Attorney-at-Law

GET OUT!

In Uncategorized on 03/15/2018 at 16:25

While I rejoiced at the well-deserved triumph of my daughters’ friend since their childhood days, I will refrain from further praise of that gifted actor-director-screenwriter and all-around great human being in this blog other than saying once again “JORDAN!!!”

I only use the title of his film to illustrate to fellow practitioners how to get out of representing a client in Tax Court, or, more politely, withdrawal as attorney.

Two examples.

First, petitioners and intervenors are represented in Tax Court by individual attorneys. Form 7 (Entry of Appearance) is a trifle ambiguous, but see my blogpost “Separate Checks,” 9/1/15. So here’s Whistleblower 18370-16W, Docket No. 18370-16W, filed 3/15/18, where a well-respected NYC law firm specializing in tax representation (and with whom I’ve worked in the past) tries to get out, and fails.

Judge Morrison: “…counsel for petitioner moved the Court to issue an order withdrawing X & Y LLP as counsel for petitioner in this case. This motion is improper as it moves the Court to withdraw as counsel the law firm rather than moving the Court to withdraw as counsel the individual attorneys who have entered appearances in this case….” Order, at p. 1 (names omitted).

The second example is what happens when there are too many cooks in the kitchen, and one tries to tell the other to “get out!”

Here’s Mildred Barrett, Donor, Docket No. 22051-17, filed 3/15/18. But Mildred isn’t involved, although she should have been.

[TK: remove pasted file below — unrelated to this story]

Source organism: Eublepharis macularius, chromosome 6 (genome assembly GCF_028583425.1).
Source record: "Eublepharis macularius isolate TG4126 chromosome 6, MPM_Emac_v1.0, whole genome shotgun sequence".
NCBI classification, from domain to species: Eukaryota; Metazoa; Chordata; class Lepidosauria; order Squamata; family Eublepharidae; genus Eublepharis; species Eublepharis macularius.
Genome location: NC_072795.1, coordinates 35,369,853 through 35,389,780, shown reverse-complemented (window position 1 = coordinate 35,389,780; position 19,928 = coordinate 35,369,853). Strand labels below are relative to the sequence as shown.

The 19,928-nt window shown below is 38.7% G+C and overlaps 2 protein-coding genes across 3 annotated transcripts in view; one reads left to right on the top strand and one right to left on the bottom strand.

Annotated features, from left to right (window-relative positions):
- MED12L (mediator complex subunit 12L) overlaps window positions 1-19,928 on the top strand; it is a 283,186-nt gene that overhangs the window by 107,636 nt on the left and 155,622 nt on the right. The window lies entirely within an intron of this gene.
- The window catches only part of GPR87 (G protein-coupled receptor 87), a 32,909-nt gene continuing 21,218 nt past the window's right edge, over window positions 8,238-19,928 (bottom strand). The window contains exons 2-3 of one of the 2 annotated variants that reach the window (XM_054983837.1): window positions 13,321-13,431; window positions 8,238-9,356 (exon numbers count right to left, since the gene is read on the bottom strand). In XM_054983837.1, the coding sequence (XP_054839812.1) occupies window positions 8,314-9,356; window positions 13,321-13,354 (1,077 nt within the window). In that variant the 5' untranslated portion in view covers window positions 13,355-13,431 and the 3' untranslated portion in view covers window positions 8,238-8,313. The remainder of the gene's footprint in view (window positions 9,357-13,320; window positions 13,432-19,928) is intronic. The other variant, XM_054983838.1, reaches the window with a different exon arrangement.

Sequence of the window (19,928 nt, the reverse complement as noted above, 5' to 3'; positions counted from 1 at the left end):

Attorney A signs petition and duly files same. A month later, Attorney B files Entry of Appearance. So as far as Ch J L Paige (“Iron Fist”) Marvel is concerned, there are two attorneys representing Mildred.

No biggie; any number can play.

But five months later, Attorney B tries to oust Attorney A, and that doesn’t fly.

Attorney B “…filed a paper Motion To Withdraw Counsel seeking to withdraw [Attorney A]’s appearance as counsel for petitioner in this case (Index No. 0010). An examination of that motion reflects that it (Index No. 0010) is signed only by [Attorney B], and not by petitioner herself. In pertinent part, Tax Court Rule 24(c) provides that any party desiring to withdraw the appearance of counsel of record for such party, must file a motion to withdraw counsel with the Court. Although [Attorney B] represents that he is acting on petitioner’s behalf, Rule 24(c) does not allow [Attorney B] alone to file a motion to withdraw [Attorney A]’s appearance as counsel for petitioner in this case, and that motion to withdraw counsel must also be signed by petitioner herself.” Order, at p. 1.

Ch J Iron Fist bounces Attorney B’s paper filing (and shouldn’t that have been electronically filed? M116 motions aren’t barred from electronic filing; see p. 93 of the Guide).

Having done so, she turns to Attorney A with some free advice.

“[Attorney A] is advised that if he wishes to withdraw as counsel for petitioner in this case, [Attorney A] must file an appropriate motion to withdraw as counsel under Tax Court Rule 24(c). Such motion to withdraw as counsel must be electronically filed by [Attorney A], and may not be filed in paper form. Petitioner and [Attorney B] are advised that if petitioner wishes to withdraw [Attorney A]’s appearance as counsel for petitioner in this case, petitioner must file an appropriate motion to withdraw counsel under Rule 24(c) that bears petitioner’s signature.” Order, at p. 2.

And this is the second try at getting either Attorney A or Attorney B out of the case. See my blogpost “Accept No Substitutes – Redivivus,” 12/8/17.

Keep trying, guys. Only read the Rules first.

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